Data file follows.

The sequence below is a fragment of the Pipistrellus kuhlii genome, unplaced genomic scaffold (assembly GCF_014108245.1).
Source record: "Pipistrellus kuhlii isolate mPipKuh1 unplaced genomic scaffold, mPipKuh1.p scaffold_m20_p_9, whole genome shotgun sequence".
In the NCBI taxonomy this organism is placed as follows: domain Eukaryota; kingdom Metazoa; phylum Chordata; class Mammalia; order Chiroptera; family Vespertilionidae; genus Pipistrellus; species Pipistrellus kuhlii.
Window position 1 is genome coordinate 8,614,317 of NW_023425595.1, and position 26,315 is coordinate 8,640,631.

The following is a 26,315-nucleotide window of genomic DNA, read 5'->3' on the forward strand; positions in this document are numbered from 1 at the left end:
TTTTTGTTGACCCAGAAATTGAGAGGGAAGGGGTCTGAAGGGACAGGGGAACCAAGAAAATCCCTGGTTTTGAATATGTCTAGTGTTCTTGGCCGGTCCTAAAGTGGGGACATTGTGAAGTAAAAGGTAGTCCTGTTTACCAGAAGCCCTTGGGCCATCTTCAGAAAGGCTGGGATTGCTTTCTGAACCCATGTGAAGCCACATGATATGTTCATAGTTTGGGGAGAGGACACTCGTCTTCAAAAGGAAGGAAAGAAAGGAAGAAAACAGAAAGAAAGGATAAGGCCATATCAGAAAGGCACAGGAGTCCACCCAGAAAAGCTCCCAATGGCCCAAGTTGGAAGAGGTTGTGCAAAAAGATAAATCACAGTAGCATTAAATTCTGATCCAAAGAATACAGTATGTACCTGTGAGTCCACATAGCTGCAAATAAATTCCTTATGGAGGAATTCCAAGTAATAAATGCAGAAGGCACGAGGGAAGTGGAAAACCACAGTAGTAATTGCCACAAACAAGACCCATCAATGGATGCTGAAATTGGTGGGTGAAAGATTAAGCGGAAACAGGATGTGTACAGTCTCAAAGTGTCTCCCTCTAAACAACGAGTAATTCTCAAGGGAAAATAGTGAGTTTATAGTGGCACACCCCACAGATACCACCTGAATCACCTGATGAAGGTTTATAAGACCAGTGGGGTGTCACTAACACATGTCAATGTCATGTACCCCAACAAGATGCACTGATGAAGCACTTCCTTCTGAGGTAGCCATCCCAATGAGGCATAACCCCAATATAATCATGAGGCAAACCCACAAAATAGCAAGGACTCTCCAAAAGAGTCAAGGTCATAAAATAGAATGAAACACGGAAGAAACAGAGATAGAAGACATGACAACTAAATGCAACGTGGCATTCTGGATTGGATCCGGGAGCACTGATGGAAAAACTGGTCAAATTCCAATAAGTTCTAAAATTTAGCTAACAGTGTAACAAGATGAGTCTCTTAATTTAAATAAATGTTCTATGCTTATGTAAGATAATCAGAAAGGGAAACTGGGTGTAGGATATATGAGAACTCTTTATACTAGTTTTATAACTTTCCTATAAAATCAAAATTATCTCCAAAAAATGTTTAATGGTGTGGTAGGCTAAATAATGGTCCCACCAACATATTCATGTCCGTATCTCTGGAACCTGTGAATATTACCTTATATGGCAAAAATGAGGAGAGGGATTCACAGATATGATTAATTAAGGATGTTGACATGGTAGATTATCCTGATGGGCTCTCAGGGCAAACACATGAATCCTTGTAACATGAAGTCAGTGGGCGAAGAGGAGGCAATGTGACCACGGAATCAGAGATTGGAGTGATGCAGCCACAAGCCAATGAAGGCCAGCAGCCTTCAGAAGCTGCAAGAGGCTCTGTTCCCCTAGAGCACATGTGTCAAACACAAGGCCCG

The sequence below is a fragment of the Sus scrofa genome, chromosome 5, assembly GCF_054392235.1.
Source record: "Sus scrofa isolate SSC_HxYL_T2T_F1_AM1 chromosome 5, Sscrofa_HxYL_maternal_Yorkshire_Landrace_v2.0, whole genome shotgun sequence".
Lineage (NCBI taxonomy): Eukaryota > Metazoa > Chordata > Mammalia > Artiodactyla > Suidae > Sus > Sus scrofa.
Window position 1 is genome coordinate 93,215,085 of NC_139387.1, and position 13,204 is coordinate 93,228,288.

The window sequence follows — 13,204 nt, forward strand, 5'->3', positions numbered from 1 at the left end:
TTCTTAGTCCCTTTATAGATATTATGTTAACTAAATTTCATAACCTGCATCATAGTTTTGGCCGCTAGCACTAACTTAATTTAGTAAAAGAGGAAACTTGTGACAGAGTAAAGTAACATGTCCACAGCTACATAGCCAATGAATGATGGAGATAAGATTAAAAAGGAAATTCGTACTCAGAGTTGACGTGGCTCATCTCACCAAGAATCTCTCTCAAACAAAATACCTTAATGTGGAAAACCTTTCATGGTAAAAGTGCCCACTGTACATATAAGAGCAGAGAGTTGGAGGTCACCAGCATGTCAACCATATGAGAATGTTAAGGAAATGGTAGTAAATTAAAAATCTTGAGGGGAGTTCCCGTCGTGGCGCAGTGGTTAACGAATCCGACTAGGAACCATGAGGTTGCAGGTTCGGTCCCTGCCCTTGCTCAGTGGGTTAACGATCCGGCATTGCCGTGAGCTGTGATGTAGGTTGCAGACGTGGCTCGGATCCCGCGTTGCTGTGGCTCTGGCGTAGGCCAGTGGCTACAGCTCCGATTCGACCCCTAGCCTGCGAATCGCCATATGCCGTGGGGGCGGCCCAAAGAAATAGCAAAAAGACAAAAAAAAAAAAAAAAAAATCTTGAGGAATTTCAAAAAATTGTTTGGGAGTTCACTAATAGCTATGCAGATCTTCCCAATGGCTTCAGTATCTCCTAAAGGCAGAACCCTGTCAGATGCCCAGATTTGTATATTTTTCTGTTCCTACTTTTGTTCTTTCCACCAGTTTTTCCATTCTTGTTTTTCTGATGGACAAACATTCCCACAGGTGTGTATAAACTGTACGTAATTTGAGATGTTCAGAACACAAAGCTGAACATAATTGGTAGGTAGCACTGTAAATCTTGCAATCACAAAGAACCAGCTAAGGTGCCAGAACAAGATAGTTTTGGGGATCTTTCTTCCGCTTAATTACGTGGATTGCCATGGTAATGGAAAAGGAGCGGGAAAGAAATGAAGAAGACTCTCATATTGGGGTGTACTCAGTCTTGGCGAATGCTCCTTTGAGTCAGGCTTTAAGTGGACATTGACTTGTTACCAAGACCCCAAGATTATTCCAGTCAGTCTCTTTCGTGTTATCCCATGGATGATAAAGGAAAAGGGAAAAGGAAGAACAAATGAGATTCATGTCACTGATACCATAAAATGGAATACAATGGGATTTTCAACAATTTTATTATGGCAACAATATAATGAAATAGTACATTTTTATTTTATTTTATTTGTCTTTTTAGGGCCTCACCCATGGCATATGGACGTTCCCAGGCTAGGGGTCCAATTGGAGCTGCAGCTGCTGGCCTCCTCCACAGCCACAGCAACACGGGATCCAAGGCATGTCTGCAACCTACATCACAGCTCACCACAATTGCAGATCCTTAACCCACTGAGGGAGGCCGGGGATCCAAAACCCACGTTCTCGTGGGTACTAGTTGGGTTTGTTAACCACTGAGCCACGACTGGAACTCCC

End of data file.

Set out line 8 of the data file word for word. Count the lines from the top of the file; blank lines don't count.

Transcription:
Source record: "Sus scrofa isolate SSC_HxYL_T2T_F1_AM1 chromosome 5, Sscrofa_HxYL_maternal_Yorkshire_Landrace_v2.0, whole genome shotgun sequence".